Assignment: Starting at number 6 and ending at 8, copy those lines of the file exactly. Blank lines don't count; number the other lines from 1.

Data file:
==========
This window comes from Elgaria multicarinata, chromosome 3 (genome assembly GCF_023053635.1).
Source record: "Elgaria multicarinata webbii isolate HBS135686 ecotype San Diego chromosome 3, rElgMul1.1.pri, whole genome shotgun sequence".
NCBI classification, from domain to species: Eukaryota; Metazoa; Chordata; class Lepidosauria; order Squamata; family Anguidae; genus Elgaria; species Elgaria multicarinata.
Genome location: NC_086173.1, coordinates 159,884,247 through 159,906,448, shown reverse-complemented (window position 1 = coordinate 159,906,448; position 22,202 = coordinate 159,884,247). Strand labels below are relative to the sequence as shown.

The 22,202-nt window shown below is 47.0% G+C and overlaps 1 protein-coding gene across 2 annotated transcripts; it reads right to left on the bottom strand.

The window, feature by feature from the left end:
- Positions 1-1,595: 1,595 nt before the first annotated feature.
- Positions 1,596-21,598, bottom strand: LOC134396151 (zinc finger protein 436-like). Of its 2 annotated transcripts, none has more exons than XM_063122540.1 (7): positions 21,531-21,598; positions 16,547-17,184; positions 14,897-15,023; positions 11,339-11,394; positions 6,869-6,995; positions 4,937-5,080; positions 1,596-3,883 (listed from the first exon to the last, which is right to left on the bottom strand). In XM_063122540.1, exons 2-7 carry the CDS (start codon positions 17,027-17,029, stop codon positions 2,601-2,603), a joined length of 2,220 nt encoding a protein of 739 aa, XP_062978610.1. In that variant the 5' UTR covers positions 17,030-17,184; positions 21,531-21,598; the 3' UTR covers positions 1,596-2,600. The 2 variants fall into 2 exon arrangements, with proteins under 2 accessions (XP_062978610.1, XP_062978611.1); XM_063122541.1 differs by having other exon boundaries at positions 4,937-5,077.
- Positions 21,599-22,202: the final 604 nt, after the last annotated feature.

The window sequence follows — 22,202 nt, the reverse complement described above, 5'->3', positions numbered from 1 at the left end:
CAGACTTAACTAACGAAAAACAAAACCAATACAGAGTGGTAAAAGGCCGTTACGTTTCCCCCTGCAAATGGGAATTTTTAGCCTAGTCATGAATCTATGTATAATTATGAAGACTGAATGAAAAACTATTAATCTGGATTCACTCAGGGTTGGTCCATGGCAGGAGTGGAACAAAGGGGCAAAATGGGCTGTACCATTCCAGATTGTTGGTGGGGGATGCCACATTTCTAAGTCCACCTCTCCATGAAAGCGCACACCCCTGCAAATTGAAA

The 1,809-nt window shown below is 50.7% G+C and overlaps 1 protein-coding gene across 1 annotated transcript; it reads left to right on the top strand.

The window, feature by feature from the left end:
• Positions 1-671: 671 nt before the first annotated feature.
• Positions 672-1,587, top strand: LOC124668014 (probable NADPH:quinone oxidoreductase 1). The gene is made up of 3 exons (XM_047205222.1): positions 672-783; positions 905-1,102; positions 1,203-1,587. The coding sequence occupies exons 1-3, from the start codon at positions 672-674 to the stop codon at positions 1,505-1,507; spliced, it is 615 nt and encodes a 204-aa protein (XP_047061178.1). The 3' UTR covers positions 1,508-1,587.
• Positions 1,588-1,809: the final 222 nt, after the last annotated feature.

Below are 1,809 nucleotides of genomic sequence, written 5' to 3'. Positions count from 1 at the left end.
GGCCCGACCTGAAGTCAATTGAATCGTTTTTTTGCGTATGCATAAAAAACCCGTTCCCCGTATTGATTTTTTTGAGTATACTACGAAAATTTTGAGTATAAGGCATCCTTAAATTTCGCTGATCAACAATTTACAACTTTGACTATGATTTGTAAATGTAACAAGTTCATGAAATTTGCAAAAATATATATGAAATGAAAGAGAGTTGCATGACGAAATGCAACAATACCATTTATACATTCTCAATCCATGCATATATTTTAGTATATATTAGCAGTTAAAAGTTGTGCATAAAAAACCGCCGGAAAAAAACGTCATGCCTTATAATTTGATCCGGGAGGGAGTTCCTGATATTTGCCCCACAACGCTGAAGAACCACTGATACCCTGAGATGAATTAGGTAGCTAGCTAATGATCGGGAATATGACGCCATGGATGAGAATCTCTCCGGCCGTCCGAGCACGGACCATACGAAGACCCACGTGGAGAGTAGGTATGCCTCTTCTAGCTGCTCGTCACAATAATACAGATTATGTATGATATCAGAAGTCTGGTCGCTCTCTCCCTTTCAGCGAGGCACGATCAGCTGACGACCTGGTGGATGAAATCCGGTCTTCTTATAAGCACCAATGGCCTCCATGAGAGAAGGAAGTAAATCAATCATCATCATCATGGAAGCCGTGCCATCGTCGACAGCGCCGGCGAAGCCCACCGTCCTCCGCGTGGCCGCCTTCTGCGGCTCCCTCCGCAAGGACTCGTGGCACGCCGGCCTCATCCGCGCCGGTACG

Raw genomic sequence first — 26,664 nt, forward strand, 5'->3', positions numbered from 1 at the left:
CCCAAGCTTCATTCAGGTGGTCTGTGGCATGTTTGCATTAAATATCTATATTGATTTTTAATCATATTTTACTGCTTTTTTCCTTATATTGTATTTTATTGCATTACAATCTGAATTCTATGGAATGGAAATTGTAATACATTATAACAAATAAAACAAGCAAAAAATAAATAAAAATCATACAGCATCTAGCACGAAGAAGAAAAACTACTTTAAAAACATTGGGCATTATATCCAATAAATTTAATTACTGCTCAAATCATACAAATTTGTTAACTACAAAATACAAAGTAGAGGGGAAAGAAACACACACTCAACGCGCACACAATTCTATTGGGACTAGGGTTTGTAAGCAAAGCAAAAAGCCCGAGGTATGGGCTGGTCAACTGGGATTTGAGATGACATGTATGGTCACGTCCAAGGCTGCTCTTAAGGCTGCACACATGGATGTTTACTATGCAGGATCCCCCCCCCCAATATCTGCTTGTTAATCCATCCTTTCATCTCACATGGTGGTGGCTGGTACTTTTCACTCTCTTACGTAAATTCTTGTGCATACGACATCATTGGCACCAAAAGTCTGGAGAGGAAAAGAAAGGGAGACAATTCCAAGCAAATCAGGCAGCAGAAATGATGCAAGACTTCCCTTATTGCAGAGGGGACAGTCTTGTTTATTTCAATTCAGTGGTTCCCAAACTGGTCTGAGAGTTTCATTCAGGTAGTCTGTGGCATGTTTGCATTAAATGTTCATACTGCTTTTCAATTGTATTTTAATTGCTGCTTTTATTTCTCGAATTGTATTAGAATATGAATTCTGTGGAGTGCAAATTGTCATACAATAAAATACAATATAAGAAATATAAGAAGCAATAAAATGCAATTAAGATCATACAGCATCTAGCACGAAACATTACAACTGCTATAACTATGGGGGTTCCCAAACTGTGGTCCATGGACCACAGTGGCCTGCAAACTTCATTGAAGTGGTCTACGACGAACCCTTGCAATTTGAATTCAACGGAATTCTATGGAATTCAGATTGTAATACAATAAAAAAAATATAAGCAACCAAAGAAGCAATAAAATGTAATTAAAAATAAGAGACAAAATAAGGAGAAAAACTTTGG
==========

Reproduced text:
The window, feature by feature from the left end:
- Positions 1-1,595: 1,595 nt before the first annotated feature.
- Positions 1,596-21,598, bottom strand: LOC134396151 (zinc finger protein 436-like). Of its 2 annotated transcripts, none has more exons than XM_063122540.1 (7): positions 21,531-21,598; positions 16,547-17,184; positions 14,897-15,023; positions 11,339-11,394; positions 6,869-6,995; positions 4,937-5,080; positions 1,596-3,883 (listed from the first exon to the last, which is right to left on the bottom strand). In XM_063122540.1, exons 2-7 carry the CDS (start codon positions 17,027-17,029, stop codon positions 2,601-2,603), a joined length of 2,220 nt encoding a protein of 739 aa, XP_062978610.1. In that variant the 5' UTR covers positions 17,030-17,184; positions 21,531-21,598; the 3' UTR covers positions 1,596-2,600. The 2 variants fall into 2 exon arrangements, with proteins under 2 accessions (XP_062978610.1, XP_062978611.1); XM_063122541.1 differs by having other exon boundaries at positions 4,937-5,077.